Fifth, Mr. Orwell is correct that tea is best made by the pot, preferably an earthenware pot. The Brown Betty is one good option out of many. In general, though, the closer a teapot is to a Brown Betty, the better I like it.

Sixth, a good cosy is essential, if you are planning to drink tea over any substantial length of time. Putting tea in the microwave (or worse, putting water in the microwave before steeping the tea) is a poor second. I do it, of course, but it’s not the right thing to do.

Seventh, use more tea leaves than you think you need. The rule of one teaspoon for each cup and one for the pot applies to a cup, that is, eight ounces or so. An actual teacup or mug is likely to be twelve ounces or more. But the point is general, that is, use lots of leaves.

Eighth, the water should be hot but not too hot. The ideal temperature is achieved in the following manner: when the kettle whistles, pour a cup or so of water into the empty pot. Slosh the water around for a moment or two and set the pot down. Then spoon out your leaves into your filter or ball or strainer or whatnot. When that is ready, the teapot should be warm, so pour out the water. Put the tea in the pot and pour the water onto it. The water has had the chance to cool a degree or so off boiling, so you won’t scald the leaves.

This, by the way, is one of the aspects of tea-making that makes your own brewed tea so much better than that purchased at a coffeehouse or restaurant. Coffeehouses generally keep the water very hot, which not only scalds the leaves but (particularly in the tall cups they tend to use) results in a twenty minute wait for the tea to be drinkable. Restaurants, on the other hand, will give you a little carafe of warmish water that will just about turn the water brown, but results in a tasteless wash. Even places that have decent quality tea (not Starbucks) provide an inferior tea-drinking experience. Some get it right, but those are few and far between.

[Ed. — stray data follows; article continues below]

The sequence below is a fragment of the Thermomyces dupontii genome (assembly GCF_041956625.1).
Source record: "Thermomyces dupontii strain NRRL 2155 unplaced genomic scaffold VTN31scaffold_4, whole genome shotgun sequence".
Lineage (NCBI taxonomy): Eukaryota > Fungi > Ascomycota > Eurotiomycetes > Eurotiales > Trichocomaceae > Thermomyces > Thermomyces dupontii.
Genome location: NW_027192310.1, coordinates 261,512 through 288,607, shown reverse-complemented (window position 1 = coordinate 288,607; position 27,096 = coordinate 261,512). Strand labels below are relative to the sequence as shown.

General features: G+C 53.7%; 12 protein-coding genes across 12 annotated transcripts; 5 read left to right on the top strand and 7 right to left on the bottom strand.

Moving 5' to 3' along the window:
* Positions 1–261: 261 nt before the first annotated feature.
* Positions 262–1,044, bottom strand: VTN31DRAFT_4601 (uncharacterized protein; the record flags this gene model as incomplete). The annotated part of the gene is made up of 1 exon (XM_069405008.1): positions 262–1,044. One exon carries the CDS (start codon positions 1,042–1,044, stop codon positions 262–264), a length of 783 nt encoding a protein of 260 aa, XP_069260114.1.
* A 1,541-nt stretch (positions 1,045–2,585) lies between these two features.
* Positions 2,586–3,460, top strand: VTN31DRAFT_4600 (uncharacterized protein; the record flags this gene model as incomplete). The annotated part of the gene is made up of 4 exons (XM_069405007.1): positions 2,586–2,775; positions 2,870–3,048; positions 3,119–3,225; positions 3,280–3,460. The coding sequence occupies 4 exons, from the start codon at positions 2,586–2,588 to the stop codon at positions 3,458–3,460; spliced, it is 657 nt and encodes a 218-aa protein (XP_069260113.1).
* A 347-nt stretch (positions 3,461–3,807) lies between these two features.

Ninth, the steeping should be brief. Much less than the three to four minutes you have read about. Two minutes, or even a minute and a half should be fine. For a nice strong cup, use more leaves, not more time. Most people don’t use enough leaves, steep it for longer to make up for it, and then dilute the resulting sludge with milk and mask the burnt-leaf taste with sugar. These are well-meaning people for the most part, and one shouldn’t attempt to inhibit their “enjoyment” of their “tea”, but keep your own cup away from theirs.

Tenth, as could be inferred from the above, proper teamaking means you should avoid adding either milk or sugar to tea. Tea made by other people may require milk, if it is particularly strong. If the leaves have been scalded, you may want to sweeten it, as well. But sugar and milk are the duct tape of tea. You should have some around, and be willing to use it, but any time you do, it’s because there was some failure somewhere.

Oh, and if you do need to sweeten tea, honey is better than sugar, and set honey is better than clear honey. A decoction of tea-and-honey, though, is best thought of as a treatment for a sore throat, rather than as tea.